Transposable elements (TEs) allow rewiring of regulatory networks, and the recent amplification of the ISX-element dispersed 77 functional but suboptimal binding-sites for the dosage-compensation-complex to a newly-formed X-chromosome in Drosophila. Here we identify two linked refining-mutations within ISX that interact epistatically to increase binding affinity to the dosage-compensation-complex. Selection has increased the frequency of this derived haplotype in the population, which is fixed at 30% of ISX-insertions and polymorphic among another 41%. Sharing of this haplotype indicates that high levels of gene-conversion among ISX-elements allow them to 'crowd-source' refining-mutations, and a refining-mutation that occurs at any single ISX-element can spread in two dimensions: horizontally across insertion sites by non-allelic gene-conversion, and vertically through the population by natural selection. These describes a novel route how fully functional regulatory elements can arise rapidly from TEs and implicate non-allelic gene-conversion as having an important role in accelerating the evolutionary fine-tuning of regulatory networks.
- Magnus Nordborg, Gregor Mendel Institute of Molecular Plant Biology, Austrian Academy of Sciences, Austria
© 2015, Ellison & Bachtrog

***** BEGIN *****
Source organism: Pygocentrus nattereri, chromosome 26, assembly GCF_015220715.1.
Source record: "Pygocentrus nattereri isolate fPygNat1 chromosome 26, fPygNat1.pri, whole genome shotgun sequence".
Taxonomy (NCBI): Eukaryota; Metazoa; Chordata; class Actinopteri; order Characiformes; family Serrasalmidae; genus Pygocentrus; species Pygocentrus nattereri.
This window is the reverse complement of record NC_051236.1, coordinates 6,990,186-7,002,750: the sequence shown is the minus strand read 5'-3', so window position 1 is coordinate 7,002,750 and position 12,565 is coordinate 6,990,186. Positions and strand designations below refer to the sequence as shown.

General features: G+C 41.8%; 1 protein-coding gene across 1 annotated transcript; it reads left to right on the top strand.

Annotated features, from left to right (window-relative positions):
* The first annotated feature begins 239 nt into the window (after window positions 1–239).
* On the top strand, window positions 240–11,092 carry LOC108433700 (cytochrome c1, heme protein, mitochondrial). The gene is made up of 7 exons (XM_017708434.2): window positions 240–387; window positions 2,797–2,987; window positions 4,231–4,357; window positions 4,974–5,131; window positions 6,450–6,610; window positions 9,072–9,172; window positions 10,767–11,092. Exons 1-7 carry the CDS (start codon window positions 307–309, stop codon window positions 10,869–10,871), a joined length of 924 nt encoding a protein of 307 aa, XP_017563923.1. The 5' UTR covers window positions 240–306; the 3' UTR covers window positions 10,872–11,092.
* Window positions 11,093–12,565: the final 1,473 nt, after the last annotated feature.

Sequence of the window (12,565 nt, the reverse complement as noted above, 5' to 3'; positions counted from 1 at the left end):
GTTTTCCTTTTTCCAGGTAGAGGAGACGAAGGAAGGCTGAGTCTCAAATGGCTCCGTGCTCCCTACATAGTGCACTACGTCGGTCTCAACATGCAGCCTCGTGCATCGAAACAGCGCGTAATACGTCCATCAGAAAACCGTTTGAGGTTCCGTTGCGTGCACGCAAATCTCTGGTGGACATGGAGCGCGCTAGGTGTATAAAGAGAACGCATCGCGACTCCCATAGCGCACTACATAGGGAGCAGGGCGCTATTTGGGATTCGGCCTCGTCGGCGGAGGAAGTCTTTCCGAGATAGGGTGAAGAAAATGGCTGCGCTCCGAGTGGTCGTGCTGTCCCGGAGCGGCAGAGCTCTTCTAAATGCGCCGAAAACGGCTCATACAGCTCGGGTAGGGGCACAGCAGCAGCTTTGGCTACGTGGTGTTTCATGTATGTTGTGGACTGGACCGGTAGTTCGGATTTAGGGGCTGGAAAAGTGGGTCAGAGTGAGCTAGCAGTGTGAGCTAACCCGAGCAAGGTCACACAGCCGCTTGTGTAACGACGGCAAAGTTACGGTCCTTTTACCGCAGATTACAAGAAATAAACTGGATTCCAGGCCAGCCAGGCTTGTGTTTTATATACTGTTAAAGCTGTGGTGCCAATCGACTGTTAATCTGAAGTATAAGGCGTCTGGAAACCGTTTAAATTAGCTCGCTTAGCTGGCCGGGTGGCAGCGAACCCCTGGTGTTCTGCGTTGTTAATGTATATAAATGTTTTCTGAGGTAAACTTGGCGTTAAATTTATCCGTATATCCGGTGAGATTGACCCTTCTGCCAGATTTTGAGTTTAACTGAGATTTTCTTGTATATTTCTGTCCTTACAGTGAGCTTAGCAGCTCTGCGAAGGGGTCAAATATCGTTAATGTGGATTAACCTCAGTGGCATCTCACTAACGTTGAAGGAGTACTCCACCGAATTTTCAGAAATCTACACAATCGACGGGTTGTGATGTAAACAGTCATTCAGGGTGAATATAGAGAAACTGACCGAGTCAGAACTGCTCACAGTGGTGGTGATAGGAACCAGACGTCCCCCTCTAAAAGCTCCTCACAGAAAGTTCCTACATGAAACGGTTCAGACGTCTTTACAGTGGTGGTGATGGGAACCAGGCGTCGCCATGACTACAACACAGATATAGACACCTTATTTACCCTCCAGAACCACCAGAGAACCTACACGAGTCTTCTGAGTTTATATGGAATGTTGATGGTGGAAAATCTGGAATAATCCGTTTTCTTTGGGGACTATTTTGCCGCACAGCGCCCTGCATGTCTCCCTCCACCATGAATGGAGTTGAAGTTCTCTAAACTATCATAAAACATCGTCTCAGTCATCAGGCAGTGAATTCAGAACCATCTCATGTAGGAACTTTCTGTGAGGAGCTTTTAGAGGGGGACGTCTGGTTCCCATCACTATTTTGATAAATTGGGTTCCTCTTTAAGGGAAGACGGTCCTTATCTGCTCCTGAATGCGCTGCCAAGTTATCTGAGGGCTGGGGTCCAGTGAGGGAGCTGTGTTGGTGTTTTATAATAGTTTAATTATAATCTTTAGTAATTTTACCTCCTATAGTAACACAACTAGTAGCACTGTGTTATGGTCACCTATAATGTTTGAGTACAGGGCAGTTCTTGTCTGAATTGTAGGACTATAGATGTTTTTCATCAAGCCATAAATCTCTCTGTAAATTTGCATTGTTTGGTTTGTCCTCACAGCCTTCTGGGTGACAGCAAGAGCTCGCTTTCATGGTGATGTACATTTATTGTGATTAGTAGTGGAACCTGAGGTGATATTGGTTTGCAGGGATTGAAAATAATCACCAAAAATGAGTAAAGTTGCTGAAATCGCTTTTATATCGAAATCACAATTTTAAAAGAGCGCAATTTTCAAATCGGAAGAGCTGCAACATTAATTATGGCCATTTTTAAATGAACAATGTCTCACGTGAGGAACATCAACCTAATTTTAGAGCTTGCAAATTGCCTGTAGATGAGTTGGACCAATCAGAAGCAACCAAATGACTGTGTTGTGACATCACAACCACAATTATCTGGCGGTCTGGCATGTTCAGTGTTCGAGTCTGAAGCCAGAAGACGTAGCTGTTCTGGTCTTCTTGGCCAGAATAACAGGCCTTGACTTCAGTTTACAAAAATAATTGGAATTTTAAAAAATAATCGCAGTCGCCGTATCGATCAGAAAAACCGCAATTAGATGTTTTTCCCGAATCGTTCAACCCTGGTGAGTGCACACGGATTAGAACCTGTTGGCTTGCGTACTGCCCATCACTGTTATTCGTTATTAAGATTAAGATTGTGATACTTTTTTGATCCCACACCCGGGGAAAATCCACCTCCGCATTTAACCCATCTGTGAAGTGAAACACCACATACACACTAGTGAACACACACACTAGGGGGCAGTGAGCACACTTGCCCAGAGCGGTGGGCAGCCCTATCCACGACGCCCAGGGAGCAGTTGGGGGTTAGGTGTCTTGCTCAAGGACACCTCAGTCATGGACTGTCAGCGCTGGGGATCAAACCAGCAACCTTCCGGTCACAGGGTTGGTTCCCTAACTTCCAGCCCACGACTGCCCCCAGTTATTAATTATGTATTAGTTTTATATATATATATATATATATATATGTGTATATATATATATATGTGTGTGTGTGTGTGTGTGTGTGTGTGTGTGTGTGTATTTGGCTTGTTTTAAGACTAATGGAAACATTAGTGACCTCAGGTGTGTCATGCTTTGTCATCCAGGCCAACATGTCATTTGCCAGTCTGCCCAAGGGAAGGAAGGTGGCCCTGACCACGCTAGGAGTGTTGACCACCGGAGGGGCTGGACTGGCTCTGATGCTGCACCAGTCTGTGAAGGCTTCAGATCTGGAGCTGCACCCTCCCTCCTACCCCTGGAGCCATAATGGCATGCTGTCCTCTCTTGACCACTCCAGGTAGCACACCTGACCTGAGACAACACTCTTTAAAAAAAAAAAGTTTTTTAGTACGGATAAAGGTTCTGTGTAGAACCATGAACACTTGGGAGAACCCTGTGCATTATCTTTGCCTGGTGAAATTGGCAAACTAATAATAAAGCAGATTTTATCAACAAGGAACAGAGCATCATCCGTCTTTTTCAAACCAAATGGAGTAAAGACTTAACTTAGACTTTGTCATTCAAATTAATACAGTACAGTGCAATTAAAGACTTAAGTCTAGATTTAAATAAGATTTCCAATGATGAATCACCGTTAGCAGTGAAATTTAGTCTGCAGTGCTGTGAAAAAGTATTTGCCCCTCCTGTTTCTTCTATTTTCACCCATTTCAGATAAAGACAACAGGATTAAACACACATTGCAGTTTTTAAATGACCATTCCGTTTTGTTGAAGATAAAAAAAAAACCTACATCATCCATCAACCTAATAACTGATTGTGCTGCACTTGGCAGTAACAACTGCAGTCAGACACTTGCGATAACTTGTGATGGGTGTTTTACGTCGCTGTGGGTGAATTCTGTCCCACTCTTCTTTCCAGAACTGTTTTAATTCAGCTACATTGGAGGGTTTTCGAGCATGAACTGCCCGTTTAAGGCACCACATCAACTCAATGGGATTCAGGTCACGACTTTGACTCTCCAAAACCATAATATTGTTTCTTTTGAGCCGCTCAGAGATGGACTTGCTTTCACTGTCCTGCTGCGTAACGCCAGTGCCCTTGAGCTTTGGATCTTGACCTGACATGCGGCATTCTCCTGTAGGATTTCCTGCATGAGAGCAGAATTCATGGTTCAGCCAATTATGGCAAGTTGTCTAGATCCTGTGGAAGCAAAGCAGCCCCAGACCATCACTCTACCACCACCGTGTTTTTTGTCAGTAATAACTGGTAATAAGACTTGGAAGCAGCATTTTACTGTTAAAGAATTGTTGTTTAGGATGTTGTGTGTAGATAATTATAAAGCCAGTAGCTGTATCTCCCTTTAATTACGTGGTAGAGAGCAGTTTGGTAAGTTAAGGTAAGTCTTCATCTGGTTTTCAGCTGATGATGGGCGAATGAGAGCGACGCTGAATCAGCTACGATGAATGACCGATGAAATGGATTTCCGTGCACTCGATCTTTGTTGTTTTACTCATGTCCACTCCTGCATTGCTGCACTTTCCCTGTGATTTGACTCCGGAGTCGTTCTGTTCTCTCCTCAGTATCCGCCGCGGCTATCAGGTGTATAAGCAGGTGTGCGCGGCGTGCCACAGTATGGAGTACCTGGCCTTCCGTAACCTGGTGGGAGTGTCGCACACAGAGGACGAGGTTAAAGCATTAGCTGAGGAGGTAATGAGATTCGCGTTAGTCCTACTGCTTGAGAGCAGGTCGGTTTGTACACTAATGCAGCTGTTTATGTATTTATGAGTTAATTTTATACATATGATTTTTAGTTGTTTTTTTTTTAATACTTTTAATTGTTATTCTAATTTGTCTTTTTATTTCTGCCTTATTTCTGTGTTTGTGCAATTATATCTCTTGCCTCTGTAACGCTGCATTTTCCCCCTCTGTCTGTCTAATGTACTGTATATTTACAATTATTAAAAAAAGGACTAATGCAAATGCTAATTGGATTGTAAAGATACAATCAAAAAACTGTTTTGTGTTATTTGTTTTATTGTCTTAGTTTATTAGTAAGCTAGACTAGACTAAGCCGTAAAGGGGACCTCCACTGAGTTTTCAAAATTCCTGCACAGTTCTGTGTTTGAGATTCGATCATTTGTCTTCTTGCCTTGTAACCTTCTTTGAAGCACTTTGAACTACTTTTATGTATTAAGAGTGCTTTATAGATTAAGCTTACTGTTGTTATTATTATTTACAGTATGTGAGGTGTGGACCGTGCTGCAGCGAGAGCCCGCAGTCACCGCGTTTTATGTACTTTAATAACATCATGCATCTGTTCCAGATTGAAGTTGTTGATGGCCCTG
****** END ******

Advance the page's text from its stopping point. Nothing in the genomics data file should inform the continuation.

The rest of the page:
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Maintaining germline genome integrity is essential and enormously complex. Although many proteins are involved in DNA replication, proofreading, and repair, mutator alleles have largely eluded detection in mammals. DNA replication and repair proteins often recognize sequence motifs or excise lesions at specific nucleotides. Thus, we might expect that the spectrum of de novo mutations – the frequencies of C>T, A>G, etc. – will differ between genomes that harbor either a mutator or wild-type allele. Previously, we used quantitative trait locus mapping to discover candidate mutator alleles in the DNA repair gene Mutyh that increased the C>A germline mutation rate in a family of inbred mice known as the BXDs (Sasani et al., 2022, Ashbrook et al., 2021). In this study we developed a new method to detect alleles associated with mutation spectrum variation and applied it to mutation data from the BXDs. We discovered an additional C>A mutator locus on chromosome 6 that overlaps Ogg1, a DNA glycosylase involved in the same base-excision repair network as Mutyh (David et al., 2007). Its effect depends on the presence of a mutator allele near Mutyh, and BXDs with mutator alleles at both loci have greater numbers of C>A mutations than those with mutator alleles at either locus alone. Our new methods for analyzing mutation spectra reveal evidence of epistasis between germline mutator alleles and may be applicable to mutation data from humans and other model organisms.